[Date Prev][Date Next][Thread Prev][Thread Next][Date Index][Thread Index]

Re: Sizes of companies using LSMB

Roderick A. Anderson wrote:
Hi all,

Is there a listing (formal or informal) of sizes and types of businesses using LSMB?

A friend (and a fellow small business computer person) and I are looking to expand the usage of LSMB. One of the first questions we're trying to field is what sizes and types of business are using LSMB. I believe the United States "Small Business Administration (SBA) classify small as being less than 500 employees. Can anyone beat that? :-)

Anyone willing/able to share the size of their company and how LSMB is being used? And those that provide LSMB support and can share please also.

We're not, at this time, looking for names just some general information.

My business definitely doesn't meet the cruel 500 employee mark!
I think the correct term is "micro-business"

This year has been the worst I've seen since I started up about 12 years ago.
I had a seizure in March which made things even worse --Maybe or maybe not!

I dislocated a shoulder and suffered badly from the various drugs the doctors tried (until the latest).

But, I have no control over the economy. This "tragic" event may have been a blessing. Since I couldn't work well and also didn't get much work anyway, I spent the past couple of months learning a lot of PostgreSQL and mod_perl programming. Admittedly, mod_perl isn't relevant to LSMB directly but it teaches one to program perl perfectly, or else!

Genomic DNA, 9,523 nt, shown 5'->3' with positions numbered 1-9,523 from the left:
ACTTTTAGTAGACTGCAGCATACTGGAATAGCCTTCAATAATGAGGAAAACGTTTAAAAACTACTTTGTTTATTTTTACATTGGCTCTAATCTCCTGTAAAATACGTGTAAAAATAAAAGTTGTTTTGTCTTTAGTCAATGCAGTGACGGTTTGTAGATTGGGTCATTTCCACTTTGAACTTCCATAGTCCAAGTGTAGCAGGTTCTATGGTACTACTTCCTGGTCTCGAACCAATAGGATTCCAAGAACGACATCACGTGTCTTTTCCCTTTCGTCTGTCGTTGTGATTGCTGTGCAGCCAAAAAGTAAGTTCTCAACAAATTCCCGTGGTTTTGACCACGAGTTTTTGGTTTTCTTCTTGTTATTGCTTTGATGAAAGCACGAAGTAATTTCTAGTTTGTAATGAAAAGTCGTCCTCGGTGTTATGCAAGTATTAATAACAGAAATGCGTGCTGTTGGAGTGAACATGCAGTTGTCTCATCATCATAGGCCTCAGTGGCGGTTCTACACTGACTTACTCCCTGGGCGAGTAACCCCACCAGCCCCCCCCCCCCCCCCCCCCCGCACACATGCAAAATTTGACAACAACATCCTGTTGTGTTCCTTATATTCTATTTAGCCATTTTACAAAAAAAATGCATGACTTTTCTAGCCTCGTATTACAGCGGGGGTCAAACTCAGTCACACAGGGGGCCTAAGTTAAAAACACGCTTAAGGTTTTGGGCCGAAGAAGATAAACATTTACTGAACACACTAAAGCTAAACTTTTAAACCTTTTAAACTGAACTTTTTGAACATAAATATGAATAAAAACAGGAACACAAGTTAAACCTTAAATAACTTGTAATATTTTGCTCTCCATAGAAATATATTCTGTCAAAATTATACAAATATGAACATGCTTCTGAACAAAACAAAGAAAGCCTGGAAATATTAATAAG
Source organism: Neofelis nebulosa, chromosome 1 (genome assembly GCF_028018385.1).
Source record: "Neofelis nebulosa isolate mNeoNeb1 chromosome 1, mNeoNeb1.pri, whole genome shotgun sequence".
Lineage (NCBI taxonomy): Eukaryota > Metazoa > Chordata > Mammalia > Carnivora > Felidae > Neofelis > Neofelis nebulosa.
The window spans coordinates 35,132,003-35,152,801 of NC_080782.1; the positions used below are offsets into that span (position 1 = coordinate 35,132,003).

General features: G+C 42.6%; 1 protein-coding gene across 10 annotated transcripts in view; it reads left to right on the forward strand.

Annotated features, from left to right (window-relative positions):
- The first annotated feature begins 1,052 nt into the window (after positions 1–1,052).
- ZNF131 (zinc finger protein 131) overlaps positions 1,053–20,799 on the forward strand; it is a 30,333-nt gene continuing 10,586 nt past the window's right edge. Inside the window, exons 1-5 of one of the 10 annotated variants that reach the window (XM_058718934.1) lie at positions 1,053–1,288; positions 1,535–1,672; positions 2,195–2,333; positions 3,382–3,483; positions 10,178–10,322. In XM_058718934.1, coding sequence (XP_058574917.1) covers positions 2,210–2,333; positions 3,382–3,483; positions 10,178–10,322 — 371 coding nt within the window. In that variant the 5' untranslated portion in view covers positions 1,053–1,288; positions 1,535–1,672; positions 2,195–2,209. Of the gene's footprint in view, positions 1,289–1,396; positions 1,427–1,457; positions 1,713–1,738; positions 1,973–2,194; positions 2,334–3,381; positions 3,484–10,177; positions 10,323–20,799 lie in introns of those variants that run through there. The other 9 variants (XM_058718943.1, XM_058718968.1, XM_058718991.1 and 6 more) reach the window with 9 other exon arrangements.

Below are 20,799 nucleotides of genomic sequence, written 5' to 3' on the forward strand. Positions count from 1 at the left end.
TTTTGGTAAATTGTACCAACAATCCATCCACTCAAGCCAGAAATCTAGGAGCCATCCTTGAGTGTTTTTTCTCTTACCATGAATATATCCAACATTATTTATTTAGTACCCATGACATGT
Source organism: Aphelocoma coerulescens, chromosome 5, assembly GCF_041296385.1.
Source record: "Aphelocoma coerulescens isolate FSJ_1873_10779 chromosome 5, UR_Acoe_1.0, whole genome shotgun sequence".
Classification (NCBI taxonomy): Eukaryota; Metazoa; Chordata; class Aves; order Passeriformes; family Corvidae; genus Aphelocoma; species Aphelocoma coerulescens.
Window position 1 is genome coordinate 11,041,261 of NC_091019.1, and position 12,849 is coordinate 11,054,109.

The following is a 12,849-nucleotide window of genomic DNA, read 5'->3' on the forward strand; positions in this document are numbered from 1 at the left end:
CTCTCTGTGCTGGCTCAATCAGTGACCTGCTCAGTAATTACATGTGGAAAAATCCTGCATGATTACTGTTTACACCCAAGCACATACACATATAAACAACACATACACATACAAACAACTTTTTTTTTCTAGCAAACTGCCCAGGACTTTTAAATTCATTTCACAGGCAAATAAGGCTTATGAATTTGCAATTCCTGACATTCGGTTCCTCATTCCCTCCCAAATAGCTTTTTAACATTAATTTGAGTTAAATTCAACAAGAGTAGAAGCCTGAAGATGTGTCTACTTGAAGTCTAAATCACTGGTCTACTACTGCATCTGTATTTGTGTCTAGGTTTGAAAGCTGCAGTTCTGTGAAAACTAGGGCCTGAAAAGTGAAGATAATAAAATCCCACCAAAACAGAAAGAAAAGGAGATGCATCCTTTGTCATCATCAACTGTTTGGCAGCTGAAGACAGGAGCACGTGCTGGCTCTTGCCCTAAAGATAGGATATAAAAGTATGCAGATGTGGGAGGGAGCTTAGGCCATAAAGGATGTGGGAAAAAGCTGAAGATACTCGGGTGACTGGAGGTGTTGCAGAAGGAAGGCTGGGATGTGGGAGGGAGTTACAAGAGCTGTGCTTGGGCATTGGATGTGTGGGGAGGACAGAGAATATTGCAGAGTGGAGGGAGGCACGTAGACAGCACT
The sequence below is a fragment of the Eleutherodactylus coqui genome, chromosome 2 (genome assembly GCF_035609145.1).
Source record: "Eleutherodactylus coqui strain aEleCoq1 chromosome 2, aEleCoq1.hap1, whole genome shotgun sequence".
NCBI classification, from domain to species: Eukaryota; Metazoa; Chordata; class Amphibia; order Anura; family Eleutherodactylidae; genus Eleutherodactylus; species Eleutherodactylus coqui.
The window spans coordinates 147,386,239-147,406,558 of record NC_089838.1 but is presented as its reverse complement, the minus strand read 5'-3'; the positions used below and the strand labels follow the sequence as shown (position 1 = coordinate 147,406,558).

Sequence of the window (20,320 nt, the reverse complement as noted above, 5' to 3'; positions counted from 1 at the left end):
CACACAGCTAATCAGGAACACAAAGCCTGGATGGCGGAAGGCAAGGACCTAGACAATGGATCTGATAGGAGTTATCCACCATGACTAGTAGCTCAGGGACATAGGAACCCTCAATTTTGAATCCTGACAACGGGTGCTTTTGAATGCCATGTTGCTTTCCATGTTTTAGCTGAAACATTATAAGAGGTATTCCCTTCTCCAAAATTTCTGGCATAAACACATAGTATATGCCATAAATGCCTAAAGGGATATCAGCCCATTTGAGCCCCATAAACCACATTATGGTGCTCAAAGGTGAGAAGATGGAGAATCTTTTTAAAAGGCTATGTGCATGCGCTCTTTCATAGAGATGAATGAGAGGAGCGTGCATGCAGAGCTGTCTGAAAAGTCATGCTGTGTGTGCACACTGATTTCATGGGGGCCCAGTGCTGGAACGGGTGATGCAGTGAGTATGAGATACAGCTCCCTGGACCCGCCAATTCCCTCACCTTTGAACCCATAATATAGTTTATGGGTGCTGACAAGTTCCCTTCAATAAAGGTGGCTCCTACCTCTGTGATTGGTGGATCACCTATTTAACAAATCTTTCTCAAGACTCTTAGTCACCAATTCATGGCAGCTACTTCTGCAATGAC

After looking at MySQL and PostgreSQL, I now completely understand why only PostgreSQL is supported by LSMB. PostgreSQL is tougher to learn but does all those things you need to do, and pretty well!

My skills are now approaching a level where I may be able to offer some technical help with LSMB.

As far as my opinion in general, I found that LedgerSMB was pretty much the one and only accounting program that met my simple but essential needs:
1. Open Source.
2. Written in a language I could follow - Perl.
3. Face the Facts, Open Source is Free. (and we can offer up changes to meet our own personal needs!)

I just don't have a big enough income to pay a yearly fee to follow the flock with proprietary software.
I left that world a few years ago and I have no regrets.

Chris Bennett

A human being should be able to change a diaper, plan an invasion,
butcher a hog, conn a ship, design a building, write a sonnet, balance
accounts, build a wall, set a bone, comfort the dying, take orders,
give orders, cooperate, act alone, solve equations, analyze a new
problem, pitch manure, program a computer, cook a tasty meal, fight
efficiently, die gallantly. Specialization is for insects.
  -- Robert Heinlein